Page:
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Systematic Review of Accelerometer Responsiveness to Change for Measuring Physical Activity, Sedentary Behavior, or Sleep

Kimberly A. Clevenger and Alexander H.K. Montoye

Measurement of 24-hr movement behaviors is important for assessing adherence to guidelines, participation trends over time, group differences, and whether health-promoting interventions are successful. For a measurement tool to be useful, it must be valid, reliable, and able to detect change, the latter being a measurement property called responsiveness, sensitivity to change, or longitudinal validity. We systematically reviewed literature on the responsiveness of accelerometers to detect change in 24-hr movement behaviors. Databases (PubMed, Scopus, and EBSCOHost) were searched for peer-reviewed papers published in English between 1998 and 2023. Quality/risk of bias was assessed using a customized tool. This study is registered at https://osf.io/qrn8a. Twenty-six papers met the inclusion/exclusion criteria with an overall sample of 1,939 participants. Narrative synthesis was used. Most studies focused on adults (n = 21), and almost half (n = 12) included individuals with specific medical conditions. Studies primarily took place in free-living settings (n = 21) and used research-grade accelerometers (n = 24) worn on the hip (n = 18), thigh (n = 7), or wrist (n = 9). Outcomes included physical activity (n = 19), sedentary time/behavior (n = 12), or sleep (n = 2) and were calculated using proprietary formulas (e.g., Fitbit algorithm), cut points, and/or count-based methods. Most studies calculated responsiveness by comparing before versus after an intervention (n = 16). Six studies included a criterion measure to confirm that changes occurred. Limited research is available on the responsiveness of accelerometers for detecting change in 24-hr movement behaviors, particularly in youth populations, for sleep outcomes, and for commercial and thigh- or wrist-worn devices. Lack of a criterion measure precludes conclusions about the responsiveness even in more frequently studied outcomes/populations.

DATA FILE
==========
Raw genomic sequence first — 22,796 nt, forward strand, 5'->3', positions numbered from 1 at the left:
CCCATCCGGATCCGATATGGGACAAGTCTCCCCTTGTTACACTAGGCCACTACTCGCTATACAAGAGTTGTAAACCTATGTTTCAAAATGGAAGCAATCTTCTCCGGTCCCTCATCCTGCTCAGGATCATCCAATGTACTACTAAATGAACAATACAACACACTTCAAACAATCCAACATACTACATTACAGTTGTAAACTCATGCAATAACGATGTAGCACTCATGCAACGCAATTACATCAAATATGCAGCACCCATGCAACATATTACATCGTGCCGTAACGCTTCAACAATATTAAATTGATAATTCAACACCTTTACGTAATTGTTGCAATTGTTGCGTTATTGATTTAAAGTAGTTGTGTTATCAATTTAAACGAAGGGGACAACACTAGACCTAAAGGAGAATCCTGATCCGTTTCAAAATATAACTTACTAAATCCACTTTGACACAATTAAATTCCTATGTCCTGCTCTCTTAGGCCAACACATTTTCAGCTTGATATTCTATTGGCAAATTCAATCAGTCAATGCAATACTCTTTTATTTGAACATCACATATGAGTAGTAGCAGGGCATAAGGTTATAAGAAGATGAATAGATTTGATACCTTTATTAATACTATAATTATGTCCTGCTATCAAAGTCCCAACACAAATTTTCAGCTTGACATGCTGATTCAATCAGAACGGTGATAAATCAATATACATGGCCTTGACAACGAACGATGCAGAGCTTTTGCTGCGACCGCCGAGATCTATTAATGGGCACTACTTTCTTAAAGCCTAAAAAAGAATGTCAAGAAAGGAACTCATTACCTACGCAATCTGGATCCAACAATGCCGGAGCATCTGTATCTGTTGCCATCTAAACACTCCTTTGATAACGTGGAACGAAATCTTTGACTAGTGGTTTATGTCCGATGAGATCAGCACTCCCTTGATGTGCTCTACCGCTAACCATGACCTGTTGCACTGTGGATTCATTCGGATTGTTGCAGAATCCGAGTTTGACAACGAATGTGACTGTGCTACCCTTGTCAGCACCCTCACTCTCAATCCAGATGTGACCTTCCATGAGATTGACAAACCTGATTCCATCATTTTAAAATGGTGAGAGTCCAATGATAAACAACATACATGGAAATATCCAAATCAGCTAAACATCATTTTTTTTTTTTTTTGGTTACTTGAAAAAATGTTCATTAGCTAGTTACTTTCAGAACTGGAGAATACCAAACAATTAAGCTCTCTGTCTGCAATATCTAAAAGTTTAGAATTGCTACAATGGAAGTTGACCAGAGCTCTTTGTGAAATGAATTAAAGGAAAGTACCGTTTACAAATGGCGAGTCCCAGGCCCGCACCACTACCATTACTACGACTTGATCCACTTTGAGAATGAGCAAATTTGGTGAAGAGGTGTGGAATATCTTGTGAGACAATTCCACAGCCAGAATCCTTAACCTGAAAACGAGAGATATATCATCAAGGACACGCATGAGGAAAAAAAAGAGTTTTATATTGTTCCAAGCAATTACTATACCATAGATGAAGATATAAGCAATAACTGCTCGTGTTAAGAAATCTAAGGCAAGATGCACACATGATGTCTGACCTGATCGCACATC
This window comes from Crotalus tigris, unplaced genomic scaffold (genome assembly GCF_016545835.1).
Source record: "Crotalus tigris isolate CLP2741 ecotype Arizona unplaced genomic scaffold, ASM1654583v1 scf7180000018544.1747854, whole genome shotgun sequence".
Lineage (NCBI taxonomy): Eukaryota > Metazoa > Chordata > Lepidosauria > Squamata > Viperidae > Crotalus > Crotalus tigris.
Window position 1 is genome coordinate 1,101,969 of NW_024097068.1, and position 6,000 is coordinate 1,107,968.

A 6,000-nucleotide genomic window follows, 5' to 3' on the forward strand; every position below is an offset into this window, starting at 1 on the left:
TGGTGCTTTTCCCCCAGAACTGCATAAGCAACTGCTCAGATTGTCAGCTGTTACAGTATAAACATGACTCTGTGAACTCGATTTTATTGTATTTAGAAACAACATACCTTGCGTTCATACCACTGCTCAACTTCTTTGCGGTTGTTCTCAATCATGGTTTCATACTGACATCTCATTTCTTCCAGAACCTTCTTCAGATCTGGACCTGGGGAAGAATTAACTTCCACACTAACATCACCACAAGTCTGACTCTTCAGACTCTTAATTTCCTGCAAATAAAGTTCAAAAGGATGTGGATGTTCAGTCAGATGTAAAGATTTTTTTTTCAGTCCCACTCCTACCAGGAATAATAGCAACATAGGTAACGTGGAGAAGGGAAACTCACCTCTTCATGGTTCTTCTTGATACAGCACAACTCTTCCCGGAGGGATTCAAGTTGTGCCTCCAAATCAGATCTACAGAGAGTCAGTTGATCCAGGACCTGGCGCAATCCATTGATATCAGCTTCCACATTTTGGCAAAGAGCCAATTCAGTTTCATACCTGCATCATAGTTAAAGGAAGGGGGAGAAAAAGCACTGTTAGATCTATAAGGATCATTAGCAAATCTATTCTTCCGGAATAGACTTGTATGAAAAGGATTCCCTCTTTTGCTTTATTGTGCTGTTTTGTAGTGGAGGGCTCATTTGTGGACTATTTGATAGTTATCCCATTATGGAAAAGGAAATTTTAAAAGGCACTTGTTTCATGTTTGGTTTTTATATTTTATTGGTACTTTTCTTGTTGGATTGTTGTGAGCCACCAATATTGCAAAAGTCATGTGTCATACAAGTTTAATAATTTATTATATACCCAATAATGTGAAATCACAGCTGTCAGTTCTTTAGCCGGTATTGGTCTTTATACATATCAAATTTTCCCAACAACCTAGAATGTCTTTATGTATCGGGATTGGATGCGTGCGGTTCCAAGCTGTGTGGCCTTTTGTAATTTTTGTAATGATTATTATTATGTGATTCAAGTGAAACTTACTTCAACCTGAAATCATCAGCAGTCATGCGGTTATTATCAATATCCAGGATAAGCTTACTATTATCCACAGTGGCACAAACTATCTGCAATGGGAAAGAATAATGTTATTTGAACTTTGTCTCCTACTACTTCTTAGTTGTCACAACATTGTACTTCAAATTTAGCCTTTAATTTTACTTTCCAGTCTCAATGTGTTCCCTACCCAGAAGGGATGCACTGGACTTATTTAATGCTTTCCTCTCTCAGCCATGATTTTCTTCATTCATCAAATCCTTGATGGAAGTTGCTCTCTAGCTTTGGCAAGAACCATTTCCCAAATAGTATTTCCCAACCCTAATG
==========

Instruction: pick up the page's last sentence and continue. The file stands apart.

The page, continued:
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Does Wearing a Portable Metabolic Unit Affect Youth’s Physical Activity or Enjoyment During Physically Active Games or Video Games?

Kimberly A. Clevenger, Karin A. Pfeiffer, and Cheryl A. Howe

Portable metabolic units (PMUs) are used to assess energy expenditure, with the assumption that physical activity level and enjoyment are unaffected due to the light weight and small size. Purpose: To assess differences in physical activity level and enjoyment while wearing and not wearing a PMU. Method: Youth (8–17 y; N = 73) played children’s games or active video games while wearing and not wearing a PMU (crossover design). Participants wore an accelerometer and heart rate monitor and responded to questions about enjoyment on a facial affective scale. A repeated-measures analysis of variance was used to determine if accelerometer measures, heart rate, or enjoyment differed between conditions overall and by sex and weight status. Results: Steps per minute were lower while wearing the PMU than not wearing the PMU (40 vs 44, P = .03). There was an interaction between PMU condition and weight status for enjoyment (P = .01), with overweight participants reporting less enjoyment when wearing the PMU compared with not wearing the PMU (72 vs 75 out of 100). Heart rate, vector magnitude, and counts per minute were not different. Conclusion: There may be psychosocial effects of wearing the PMU, specifically in overweight participants. Activity level was minimally affected, but the practical significance for research is still unknown.

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Association of Recess Provision With Elementary School-Aged Children’s Physical Activity, Adiposity, and Cardiorespiratory and Muscular Fitness

Kimberly A. Clevenger, Melitta A. McNarry, Kelly A. Mackintosh, and David Berrigan